Show simple item record

dc.contributor.authorChen, Q
dc.contributor.authorBritto, R
dc.contributor.authorErill, I
dc.contributor.authorJeffery, CJ
dc.contributor.authorLiberzon, A
dc.contributor.authorMagrane, M
dc.contributor.authorOnami, J-I
dc.contributor.authorRobinson-Rechavi, M
dc.contributor.authorSponarova, J
dc.contributor.authorZobel, J
dc.contributor.authorVerspoor, K
dc.date.accessioned2020-12-09T22:14:57Z
dc.date.available2020-12-09T22:14:57Z
dc.date.issued2020-04
dc.identifierpii: S1672-0229(20)30063-2
dc.identifier.citationChen, Q., Britto, R., Erill, I., Jeffery, C. J., Liberzon, A., Magrane, M., Onami, J. -I., Robinson-Rechavi, M., Sponarova, J., Zobel, J. & Verspoor, K. (2020). Quality Matters: Biocuration Experts on the Impact of Duplication and Other Data Quality Issues in Biological Databases.. Genomics Proteomics and Bioinformatics, 18 (2), pp.91-103. https://doi.org/10.1016/j.gpb.2018.11.006.
dc.identifier.issn1672-0229
dc.identifier.urihttp://hdl.handle.net/11343/252901
dc.description.abstractBiological databases represent an extraordinary collective volume of work. Diligently built up over decades and comprising many millions of contributions from the biomedical research community, biological databases provide worldwide access to a massive number of records (also known as entries) [1]. Starting from individual laboratories, genomes are sequenced, assembled, annotated, and ultimately submitted to primary nucleotide databases such as GenBank [2], European Nucleotide Archive (ENA) [3], and DNA Data Bank of Japan (DDBJ) [4] (collectively known as the International Nucleotide Sequence Database Collaboration, INSDC). Protein records, which are the translations of these nucleotide records, are deposited into central protein databases such as the UniProt KnowledgeBase (UniProtKB) [5] and the Protein Data Bank (PDB) [6]. Sequence records are further accumulated into different databases for more specialized purposes: RFam [7] and PFam [8] for RNA and protein families, respectively; DictyBase [9] and PomBase [10] for model organisms; as well as ArrayExpress [11] and Gene Expression Omnibus (GEO) [12] for gene expression profiles. These databases are selected as examples; the list is not intended to be exhaustive. However, they are representative of biological databases that have been named in the “golden set” of the 24th Nucleic Acids Research database issue (in 2016). The introduction of that issue highlights the databases that “consistently served as authoritative, comprehensive, and convenient data resources widely used by the entire community and offer some lessons on what makes a successful database” [13]. In addition, the associated information about sequences is also propagated into non-sequence databases, such as PubMed (https://www.ncbi.nlm.nih.gov/pubmed/) for scientific literature or Gene Ontology (GO) [14] for function annotations. These databases in turn benefit individual studies, many of which use these publicly available records as the basis for their own research.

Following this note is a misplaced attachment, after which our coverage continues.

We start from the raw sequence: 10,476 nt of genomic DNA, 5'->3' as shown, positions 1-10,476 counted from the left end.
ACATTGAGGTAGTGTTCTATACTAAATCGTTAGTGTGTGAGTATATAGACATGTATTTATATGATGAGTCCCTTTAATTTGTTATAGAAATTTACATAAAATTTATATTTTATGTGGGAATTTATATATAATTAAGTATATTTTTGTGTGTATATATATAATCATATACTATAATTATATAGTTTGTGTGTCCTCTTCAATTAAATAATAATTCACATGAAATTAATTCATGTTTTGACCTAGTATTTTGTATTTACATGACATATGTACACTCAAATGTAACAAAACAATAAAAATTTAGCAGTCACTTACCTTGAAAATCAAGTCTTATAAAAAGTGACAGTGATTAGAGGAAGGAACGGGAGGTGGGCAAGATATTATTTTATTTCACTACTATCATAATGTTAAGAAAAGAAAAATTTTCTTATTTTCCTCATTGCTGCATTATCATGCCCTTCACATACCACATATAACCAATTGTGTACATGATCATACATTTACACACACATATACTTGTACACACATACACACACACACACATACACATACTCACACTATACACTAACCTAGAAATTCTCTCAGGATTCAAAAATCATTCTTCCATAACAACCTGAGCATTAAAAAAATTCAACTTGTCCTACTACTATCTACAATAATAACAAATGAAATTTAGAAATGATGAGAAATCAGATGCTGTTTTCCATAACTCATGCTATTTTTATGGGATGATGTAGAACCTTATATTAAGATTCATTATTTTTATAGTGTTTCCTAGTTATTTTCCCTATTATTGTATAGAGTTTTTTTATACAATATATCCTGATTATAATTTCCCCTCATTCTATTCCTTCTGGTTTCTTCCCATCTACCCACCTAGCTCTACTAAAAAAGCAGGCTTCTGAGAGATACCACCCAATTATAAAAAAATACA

dc.languageeng
dc.publisherElsevier
dc.rights.urihttps://creativecommons.org/licenses/by-nc-nd/4.0
dc.titleQuality Matters: Biocuration Experts on the Impact of Duplication and Other Data Quality Issues in Biological Databases.
dc.typeJournal Article
dc.identifier.doi10.1016/j.gpb.2018.11.006
melbourne.affiliation.departmentChancellery Research
melbourne.affiliation.departmentComputing and Information Systems
melbourne.source.titleGenomics Proteomics and Bioinformatics
melbourne.source.volume18
melbourne.source.issue2
melbourne.source.pages91-103
melbourne.identifier.arcDP150101550
dc.rights.licenseCC BY-NC-ND
melbourne.elementsid1457160
melbourne.contributor.authorVerspoor, Cornelia
melbourne.contributor.authorZobel, Justin
melbourne.contributor.authorChen, Qingyu
dc.identifier.eissn2210-3244
melbourne.identifier.fundernameidAustralian Research Council, DP150101550
melbourne.accessrightsOpen Access


Files in this item

Thumbnail

This item appears in the following Collection(s)

Show simple item record